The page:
Venture Backed Companies in Fortune 500

Revision as of 15:27, 20 April 2016 by imported>Pedro (→‎Methodology)
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The goal of Venture Capital is to stimulate growing businesses by providing capital with the expectation of appreciation. Venture capitalists will invest in whichever businesses they see fit. While the precise definition of "fit" companies varies by venture capitalist, there are industry-wide trends. Take, for instance, the dot com boom. In that time period, Venture Capital reached an all time high of $27M in 1999 [1]. Like in any other market, there are trends in VC investment. Moreover, these trends tend to reflect greater movements within the economy (as we saw with the boom in '99-'01, the decline in the recession).

Like in venture capital, Fortune 500 trends develop by sector, location, and overarching market conditions. Obviously, with the development of technology and advent of internet, tech companies arose in the list. Earlier on, the same was true for the automotive industry

Our goal is to isolate trends in Venture Capital since 1980, and compare those trends to changes in the Fortune 500 over time. Ideally, our report will segment the changes in VC and the F500 into different categories (sector, US location, time period). Additionally, we are keenly interested in finding which (and what kind) of venture-backed businesses have entered the F500 since '80. Doing this analysis will shed some additional light on the primary focus of this project: isolating and comparing trends in Venture Capital and the Fortune 500.


To find exactly which companies were worth examining, we drew names of all venture-backed companies from SDC Platinum's MoneyTree deal list, and then used a perl script to match said list with each Fortune 500 between 1980 and 2014 (the most recently released year). We drew our Fortune 500 from 1980-2005 from Fortune magazine. We then drew 2005-2014 data from TopForeignStocks' database [2].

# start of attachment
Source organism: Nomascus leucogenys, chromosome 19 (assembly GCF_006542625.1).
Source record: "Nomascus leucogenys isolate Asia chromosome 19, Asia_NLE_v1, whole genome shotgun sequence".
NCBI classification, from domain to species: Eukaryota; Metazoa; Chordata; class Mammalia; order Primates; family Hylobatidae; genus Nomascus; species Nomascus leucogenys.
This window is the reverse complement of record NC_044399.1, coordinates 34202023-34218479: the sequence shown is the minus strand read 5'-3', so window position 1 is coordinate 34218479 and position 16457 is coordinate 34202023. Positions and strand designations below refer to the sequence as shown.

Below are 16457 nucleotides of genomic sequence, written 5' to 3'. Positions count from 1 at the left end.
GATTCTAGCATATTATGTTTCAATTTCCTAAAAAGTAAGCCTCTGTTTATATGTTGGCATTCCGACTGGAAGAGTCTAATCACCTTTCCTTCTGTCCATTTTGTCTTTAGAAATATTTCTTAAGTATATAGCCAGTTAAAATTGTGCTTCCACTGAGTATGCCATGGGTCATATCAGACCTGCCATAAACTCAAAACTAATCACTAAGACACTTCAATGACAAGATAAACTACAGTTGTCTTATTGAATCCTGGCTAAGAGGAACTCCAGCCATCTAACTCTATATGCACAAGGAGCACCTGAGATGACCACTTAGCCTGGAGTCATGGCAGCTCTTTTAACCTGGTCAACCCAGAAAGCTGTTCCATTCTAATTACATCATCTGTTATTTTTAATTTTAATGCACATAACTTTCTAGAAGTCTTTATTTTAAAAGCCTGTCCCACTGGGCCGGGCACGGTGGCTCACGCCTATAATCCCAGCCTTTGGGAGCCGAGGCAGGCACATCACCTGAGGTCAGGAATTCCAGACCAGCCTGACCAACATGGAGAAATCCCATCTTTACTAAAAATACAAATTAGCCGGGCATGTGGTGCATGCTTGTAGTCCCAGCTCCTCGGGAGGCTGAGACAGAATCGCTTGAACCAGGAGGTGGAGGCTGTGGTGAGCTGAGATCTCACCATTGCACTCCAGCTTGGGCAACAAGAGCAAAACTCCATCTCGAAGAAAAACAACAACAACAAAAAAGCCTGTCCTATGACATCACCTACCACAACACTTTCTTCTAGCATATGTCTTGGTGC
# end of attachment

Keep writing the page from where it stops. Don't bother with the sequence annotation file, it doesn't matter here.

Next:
Once the names were matched, we pulled specific data on these companies of interest from SDC platinum. These data included information on the first/last date of VC investment, total capitalization of the VC investment, specific location, and industry class/subclass. To ensure that our industry-specific data were accurate, we downloaded NAICS codes from the WRDS database and spotted no points of conflict between SDC and WRDS' conclusions.

Once all of these data were in place, we dumped everything into Excel and attempted to draw meaningful conclusions. While we didn't find any "dead ringer" relationships within the data, we were surprised to note several trends in F500 and VC.

Greater trends in the Fortune 500